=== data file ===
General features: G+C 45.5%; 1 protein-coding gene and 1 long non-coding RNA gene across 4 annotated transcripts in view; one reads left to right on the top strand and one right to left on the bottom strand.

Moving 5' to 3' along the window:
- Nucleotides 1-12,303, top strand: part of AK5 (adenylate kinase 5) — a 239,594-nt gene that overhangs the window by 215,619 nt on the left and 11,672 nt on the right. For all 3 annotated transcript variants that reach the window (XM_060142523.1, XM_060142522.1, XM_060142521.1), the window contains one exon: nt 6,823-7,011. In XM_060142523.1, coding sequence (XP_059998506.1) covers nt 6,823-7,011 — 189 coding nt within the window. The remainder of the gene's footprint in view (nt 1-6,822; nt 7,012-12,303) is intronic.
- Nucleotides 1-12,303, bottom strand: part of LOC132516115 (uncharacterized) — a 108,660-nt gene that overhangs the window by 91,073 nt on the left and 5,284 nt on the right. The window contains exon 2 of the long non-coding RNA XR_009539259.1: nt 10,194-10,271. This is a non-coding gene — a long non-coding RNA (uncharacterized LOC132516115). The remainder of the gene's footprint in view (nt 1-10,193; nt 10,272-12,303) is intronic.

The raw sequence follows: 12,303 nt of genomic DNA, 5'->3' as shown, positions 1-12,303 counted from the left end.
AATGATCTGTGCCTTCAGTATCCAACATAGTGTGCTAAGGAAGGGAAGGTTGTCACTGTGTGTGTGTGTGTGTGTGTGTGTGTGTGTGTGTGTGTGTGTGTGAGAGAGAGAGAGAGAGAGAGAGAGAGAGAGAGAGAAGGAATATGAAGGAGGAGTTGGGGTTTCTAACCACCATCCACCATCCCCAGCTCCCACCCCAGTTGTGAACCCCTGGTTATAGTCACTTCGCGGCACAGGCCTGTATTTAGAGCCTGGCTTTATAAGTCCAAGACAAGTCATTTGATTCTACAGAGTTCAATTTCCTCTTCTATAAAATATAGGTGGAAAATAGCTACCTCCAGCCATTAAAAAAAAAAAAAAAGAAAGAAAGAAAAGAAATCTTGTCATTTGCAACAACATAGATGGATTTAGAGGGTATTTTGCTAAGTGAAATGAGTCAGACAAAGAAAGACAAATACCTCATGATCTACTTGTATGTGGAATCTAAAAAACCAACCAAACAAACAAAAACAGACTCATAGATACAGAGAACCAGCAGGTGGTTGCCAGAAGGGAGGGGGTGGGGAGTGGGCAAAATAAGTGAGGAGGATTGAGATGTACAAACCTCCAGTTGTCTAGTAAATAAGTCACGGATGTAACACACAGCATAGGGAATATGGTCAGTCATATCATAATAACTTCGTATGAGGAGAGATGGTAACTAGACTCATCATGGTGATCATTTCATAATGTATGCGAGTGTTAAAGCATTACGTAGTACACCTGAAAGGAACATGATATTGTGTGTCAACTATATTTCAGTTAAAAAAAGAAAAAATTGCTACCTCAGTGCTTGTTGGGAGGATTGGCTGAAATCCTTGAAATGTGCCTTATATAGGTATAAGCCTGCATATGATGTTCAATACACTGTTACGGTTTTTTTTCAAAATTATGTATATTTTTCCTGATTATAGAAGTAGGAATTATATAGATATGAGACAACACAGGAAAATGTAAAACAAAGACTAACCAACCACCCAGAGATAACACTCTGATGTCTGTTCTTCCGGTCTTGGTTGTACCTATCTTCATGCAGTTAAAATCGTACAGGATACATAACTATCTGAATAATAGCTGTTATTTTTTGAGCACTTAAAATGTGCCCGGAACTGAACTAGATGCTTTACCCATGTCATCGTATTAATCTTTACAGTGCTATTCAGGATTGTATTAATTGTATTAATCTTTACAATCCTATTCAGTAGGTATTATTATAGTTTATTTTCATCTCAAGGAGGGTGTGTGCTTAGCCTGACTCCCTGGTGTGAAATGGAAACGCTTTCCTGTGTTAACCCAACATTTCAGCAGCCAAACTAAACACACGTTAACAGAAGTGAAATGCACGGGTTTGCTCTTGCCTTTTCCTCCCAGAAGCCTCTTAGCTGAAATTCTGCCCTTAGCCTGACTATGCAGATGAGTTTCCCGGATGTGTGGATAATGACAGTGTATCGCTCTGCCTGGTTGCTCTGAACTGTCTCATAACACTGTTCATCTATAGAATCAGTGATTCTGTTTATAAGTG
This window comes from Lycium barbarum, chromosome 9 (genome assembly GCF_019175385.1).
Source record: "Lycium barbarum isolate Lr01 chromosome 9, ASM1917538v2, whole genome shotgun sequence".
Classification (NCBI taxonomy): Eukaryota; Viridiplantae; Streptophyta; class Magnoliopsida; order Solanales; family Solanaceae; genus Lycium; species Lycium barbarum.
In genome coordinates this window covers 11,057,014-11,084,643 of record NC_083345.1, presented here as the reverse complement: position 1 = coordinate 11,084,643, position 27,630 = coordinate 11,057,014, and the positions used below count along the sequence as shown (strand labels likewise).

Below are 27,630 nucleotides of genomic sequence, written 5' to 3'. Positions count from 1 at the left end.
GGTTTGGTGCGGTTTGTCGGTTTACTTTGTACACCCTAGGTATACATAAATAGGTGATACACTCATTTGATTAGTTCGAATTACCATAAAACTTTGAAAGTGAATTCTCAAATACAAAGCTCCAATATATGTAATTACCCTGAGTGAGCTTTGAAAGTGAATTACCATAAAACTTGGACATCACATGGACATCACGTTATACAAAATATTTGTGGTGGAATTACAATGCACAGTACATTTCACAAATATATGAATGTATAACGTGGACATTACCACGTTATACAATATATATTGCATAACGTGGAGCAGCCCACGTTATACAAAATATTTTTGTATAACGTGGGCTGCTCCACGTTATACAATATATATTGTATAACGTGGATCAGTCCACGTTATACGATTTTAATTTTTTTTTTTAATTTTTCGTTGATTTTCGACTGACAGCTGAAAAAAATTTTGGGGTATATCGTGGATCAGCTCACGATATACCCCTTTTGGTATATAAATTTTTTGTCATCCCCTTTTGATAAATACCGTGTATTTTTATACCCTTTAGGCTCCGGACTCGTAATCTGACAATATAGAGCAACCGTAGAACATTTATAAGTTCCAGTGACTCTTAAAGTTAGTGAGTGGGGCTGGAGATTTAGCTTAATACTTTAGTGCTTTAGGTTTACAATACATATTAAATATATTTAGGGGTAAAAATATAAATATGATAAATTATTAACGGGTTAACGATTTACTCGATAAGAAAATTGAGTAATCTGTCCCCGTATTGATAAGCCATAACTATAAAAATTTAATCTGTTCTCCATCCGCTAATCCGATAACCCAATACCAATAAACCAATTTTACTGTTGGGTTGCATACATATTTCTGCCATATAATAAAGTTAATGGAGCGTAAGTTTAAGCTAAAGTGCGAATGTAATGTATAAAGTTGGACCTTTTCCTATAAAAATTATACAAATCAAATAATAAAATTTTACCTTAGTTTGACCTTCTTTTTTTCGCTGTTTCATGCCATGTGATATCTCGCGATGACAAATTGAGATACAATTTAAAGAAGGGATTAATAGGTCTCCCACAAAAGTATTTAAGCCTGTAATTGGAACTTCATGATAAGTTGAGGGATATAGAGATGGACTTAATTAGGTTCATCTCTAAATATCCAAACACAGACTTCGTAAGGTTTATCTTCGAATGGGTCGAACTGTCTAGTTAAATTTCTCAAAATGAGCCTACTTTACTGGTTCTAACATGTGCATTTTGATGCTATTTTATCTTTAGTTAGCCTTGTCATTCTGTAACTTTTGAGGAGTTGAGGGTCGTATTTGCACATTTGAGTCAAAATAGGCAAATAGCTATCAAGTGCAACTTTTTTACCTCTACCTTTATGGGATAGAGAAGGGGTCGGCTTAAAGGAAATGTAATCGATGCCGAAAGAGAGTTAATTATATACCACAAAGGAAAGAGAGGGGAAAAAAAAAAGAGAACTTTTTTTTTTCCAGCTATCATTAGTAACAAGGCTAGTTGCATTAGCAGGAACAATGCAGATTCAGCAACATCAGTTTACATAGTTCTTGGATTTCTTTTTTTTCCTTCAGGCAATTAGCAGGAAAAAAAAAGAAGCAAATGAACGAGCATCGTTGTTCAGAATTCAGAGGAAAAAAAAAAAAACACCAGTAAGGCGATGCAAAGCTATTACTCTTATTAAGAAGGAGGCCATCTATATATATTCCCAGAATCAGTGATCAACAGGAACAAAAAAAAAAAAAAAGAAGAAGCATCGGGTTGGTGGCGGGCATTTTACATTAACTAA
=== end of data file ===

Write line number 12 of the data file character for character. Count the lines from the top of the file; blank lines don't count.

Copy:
GGTTTGGTGCGGTTTGTCGGTTTACTTTGTACACCCTAGGTATACATAAATAGGTGATACACTCATTTGATTAGTTCGAATTACCATAAAACTTTGAAAGTGAATTCTCAAATACAAAGCTCCAATATATGTAATTACCCTGAGTGAGCTTTGAAAGTGAATTACCATAAAACTTGGACATCACATGGACATCACGTTATACAAAATATTTGTGGTGGAATTACAATGCACAGTACATTTCACAAATATATGAATGTATAACGTGGACATTACCACGTTATACAATATATATTGCATAACGTGGAGCAGCCCACGTTATACAAAATATTTTTGTATAACGTGGGCTGCTCCACGTTATACAATATATATTGTATAACGTGGATCAGTCCACGTTATACGATTTTAATTTTTTTTTTTAATTTTTCGTTGATTTTCGACTGACAGCTGAAAAAAATTTTGGGGTATATCGTGGATCAGCTCACGATATACCCCTTTTGGTATATAAATTTTTTGTCATCCCCTTTTGATAAATACCGTGTATTTTTATACCCTTTAGGCTCCGGACTCGTAATCTGACAATATAGAGCAACCGTAGAACATTTATAAGTTCCAGTGACTCTTAAAGTTAGTGAGTGGGGCTGGAGATTTAGCTTAATACTTTAGTGCTTTAGGTTTACAATACATATTAAATATATTTAGGGGTAAAAATATAAATATGATAAATTATTAACGGGTTAACGATTTACTCGATAAGAAAATTGAGTAATCTGTCCCCGTATTGATAAGCCATAACTATAAAAATTTAATCTGTTCTCCATCCGCTAATCCGATAACCCAATACCAATAAACCAATTTTACTGTTGGGTTGCATACATATTTCTGCCATATAATAAAGTTAATGGAGCGTAAGTTTAAGCTAAAGTGCGAATGTAATGTATAAAGTTGGACCTTTTCCTATAAAAATTATACAAATCAAATAATAAAATTTTACCTTAGTTTGACCTTCTTTTTTTCGCTGTTTCATGCCATGTGATATCTCGCGATGACAAATTGAGATACAATTTAAAGAAGGGATTAATAGGTCTCCCACAAAAGTATTTAAGCCTGTAATTGGAACTTCATGATAAGTTGAGGGATATAGAGATGGACTTAATTAGGTTCATCTCTAAATATCCAAACACAGACTTCGTAAGGTTTATCTTCGAATGGGTCGAACTGTCTAGTTAAATTTCTCAAAATGAGCCTACTTTACTGGTTCTAACATGTGCATTTTGATGCTATTTTATCTTTAGTTAGCCTTGTCATTCTGTAACTTTTGAGGAGTTGAGGGTCGTATTTGCACATTTGAGTCAAAATAGGCAAATAGCTATCAAGTGCAACTTTTTTACCTCTACCTTTATGGGATAGAGAAGGGGTCGGCTTAAAGGAAATGTAATCGATGCCGAAAGAGAGTTAATTATATACCACAAAGGAAAGAGAGGGGAAAAAAAAAAGAGAACTTTTTTTTTTCCAGCTATCATTAGTAACAAGGCTAGTTGCATTAGCAGGAACAATGCAGATTCAGCAACATCAGTTTACATAGTTCTTGGATTTCTTTTTTTTCCTTCAGGCAATTAGCAGGAAAAAAAAAGAAGCAAATGAACGAGCATCGTTGTTCAGAATTCAGAGGAAAAAAAAAAAAACACCAGTAAGGCGATGCAAAGCTATTACTCTTATTAAGAAGGAGGCCATCTATATATATTCCCAGAATCAGTGATCAACAGGAACAAAAAAAAAAAAAAAGAAGAAGCATCGGGTTGGTGGCGGGCATTTTACATTAACTAA